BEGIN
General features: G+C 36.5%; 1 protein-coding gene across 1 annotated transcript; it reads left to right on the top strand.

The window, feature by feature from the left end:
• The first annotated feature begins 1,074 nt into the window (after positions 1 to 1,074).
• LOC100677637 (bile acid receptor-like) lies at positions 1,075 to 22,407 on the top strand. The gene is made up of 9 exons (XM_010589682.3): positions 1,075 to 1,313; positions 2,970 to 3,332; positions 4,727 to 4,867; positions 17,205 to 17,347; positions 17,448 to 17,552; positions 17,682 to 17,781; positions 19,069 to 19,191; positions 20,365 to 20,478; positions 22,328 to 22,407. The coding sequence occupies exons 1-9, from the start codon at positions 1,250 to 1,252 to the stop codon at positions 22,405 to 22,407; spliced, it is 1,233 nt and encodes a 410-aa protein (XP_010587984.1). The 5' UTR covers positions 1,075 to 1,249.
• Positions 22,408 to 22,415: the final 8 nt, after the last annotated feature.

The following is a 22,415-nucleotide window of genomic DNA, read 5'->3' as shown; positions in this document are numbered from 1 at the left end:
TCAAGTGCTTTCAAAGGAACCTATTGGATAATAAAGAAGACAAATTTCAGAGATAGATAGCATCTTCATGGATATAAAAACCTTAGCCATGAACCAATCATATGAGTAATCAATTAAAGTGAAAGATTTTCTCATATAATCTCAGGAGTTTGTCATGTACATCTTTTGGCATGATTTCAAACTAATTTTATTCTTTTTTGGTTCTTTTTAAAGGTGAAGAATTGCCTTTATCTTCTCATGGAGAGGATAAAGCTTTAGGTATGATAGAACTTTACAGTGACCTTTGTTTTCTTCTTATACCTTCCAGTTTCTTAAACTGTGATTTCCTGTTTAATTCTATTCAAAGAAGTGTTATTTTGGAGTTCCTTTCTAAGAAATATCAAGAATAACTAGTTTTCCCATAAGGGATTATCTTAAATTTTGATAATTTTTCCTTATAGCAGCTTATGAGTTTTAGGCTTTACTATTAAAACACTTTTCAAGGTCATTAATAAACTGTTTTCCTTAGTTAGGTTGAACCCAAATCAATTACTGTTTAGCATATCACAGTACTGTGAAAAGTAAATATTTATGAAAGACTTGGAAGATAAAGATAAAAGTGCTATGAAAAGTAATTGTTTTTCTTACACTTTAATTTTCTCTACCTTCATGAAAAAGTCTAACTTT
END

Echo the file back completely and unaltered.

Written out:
General features: G+C 36.5%; 1 protein-coding gene across 1 annotated transcript; it reads left to right on the top strand.

The window, feature by feature from the left end:
• The first annotated feature begins 1,074 nt into the window (after positions 1 to 1,074).
• LOC100677637 (bile acid receptor-like) lies at positions 1,075 to 22,407 on the top strand. The gene is made up of 9 exons (XM_010589682.3): positions 1,075 to 1,313; positions 2,970 to 3,332; positions 4,727 to 4,867; positions 17,205 to 17,347; positions 17,448 to 17,552; positions 17,682 to 17,781; positions 19,069 to 19,191; positions 20,365 to 20,478; positions 22,328 to 22,407. The coding sequence occupies exons 1-9, from the start codon at positions 1,250 to 1,252 to the stop codon at positions 22,405 to 22,407; spliced, it is 1,233 nt and encodes a 410-aa protein (XP_010587984.1). The 5' UTR covers positions 1,075 to 1,249.
• Positions 22,408 to 22,415: the final 8 nt, after the last annotated feature.

The following is a 22,415-nucleotide window of genomic DNA, read 5'->3' as shown; positions in this document are numbered from 1 at the left end:
TCAAGTGCTTTCAAAGGAACCTATTGGATAATAAAGAAGACAAATTTCAGAGATAGATAGCATCTTCATGGATATAAAAACCTTAGCCATGAACCAATCATATGAGTAATCAATTAAAGTGAAAGATTTTCTCATATAATCTCAGGAGTTTGTCATGTACATCTTTTGGCATGATTTCAAACTAATTTTATTCTTTTTTGGTTCTTTTTAAAGGTGAAGAATTGCCTTTATCTTCTCATGGAGAGGATAAAGCTTTAGGTATGATAGAACTTTACAGTGACCTTTGTTTTCTTCTTATACCTTCCAGTTTCTTAAACTGTGATTTCCTGTTTAATTCTATTCAAAGAAGTGTTATTTTGGAGTTCCTTTCTAAGAAATATCAAGAATAACTAGTTTTCCCATAAGGGATTATCTTAAATTTTGATAATTTTTCCTTATAGCAGCTTATGAGTTTTAGGCTTTACTATTAAAACACTTTTCAAGGTCATTAATAAACTGTTTTCCTTAGTTAGGTTGAACCCAAATCAATTACTGTTTAGCATATCACAGTACTGTGAAAAGTAAATATTTATGAAAGACTTGGAAGATAAAGATAAAAGTGCTATGAAAAGTAATTGTTTTTCTTACACTTTAATTTTCTCTACCTTCATGAAAAAGTCTAACTTT